“It’s important not only to increase energy requirement standards but to increase the resources available for the building technologies we need to meet these standards," she says.
The decarbonization coalition aims to break down barriers to the use of electricity. There is low awareness of the problem and low interest in it. The value of switching, on the part of customers, builders and contractors, is perceived as low. The products are not available in quantity because of low demand. And the state misaligned policies, says Bartholomy.
Most states, not only California, have policies that discourage a switch to clean fuels. In California, of the $1.1-billion for energy efficiency, not a single dollar can be spent on fuel switching,” he says.
Another roadblock: Rate structures are not well-designed to promote switching from gas to electric heat.
The group is organizing campaigns, this year, to educate the consumer about the benefits of building electrification. It also intends to help create the appropriate market conditions for contractors to be able to install systems. “We need to support the contractors and builders by providing marketing materials, permitting support, rebates and easy-to-access financing so builders can offer the products,” Bartholomy says.
“We are working with the state to create demand through public policy and we are working with the manufacturers to advance the technology,” he adds.
Another goal is to help get incentives and rebates in place, such as those provided by SB 1477, “to lower the capital and operational costs of retrofits for hot water heaters, space heaters and stoves so they are the same cost or cheaper than systems that run on fossil fuels,” Bartholomy adds.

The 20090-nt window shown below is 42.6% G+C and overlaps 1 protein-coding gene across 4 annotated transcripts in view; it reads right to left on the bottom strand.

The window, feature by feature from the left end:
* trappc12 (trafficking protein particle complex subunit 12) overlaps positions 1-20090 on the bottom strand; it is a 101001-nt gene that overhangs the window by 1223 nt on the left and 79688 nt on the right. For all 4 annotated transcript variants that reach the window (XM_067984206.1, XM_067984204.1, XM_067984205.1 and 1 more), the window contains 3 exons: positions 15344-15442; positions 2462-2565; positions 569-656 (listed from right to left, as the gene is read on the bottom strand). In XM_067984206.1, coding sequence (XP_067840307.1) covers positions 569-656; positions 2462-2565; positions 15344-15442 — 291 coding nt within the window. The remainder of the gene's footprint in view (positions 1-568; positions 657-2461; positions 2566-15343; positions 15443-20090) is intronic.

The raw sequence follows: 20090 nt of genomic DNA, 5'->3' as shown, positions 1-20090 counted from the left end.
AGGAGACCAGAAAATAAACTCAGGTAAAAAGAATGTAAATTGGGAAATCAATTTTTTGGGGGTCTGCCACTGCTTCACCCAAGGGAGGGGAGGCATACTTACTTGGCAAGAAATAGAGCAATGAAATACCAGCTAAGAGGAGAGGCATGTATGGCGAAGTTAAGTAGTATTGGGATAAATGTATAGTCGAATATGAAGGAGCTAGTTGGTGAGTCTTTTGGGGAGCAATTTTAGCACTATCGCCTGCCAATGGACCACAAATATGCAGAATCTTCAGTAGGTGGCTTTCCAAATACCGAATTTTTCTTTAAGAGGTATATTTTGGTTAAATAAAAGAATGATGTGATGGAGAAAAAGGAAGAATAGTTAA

The CPUC will also investigate potential pilot programs for electrification and decarbonization of new construction areas damaged by wildfires. CPUC will also coordinate with the California Energy Commission on the state’s Title 24 building codes and Title 20 appliance standards.
Finally, the CPUC, through the rulemaking, will establish a building decarbonization policy framework.
“Reducing commercial and multifamily building GHG emissions is an essential part of the package of activities California must undertake to become carbon neutral by 2045,” says Terrie Prosper, a CPUC spokesperson.
The CPUC anticipates and encourages engagement from stakeholders to help form its policy. “We are encouraging and harnessing innovation to solve the challenges we face as a state in decarbonizing our buildings,” Prosper says.
The CPUC expects to host at least one public event in the next month to begin to develop its approach to implementing SB 1477. Information about participation is available at www.cpuc.ca.gov/pao.
A number of states are starting to think indirectly about building GHGEs as part of a longer-term thinking about climate goals and not just saving energy, says Borgeson. These include Massachusetts, Vermont, New York, Oregon and Washington.
“We’re decarbonizing at the powerplant scale, now we need to decarbonize at a local scale,” says Bartholomy. “There is no way we can meet our climate goals while still burning gas in our buildings.”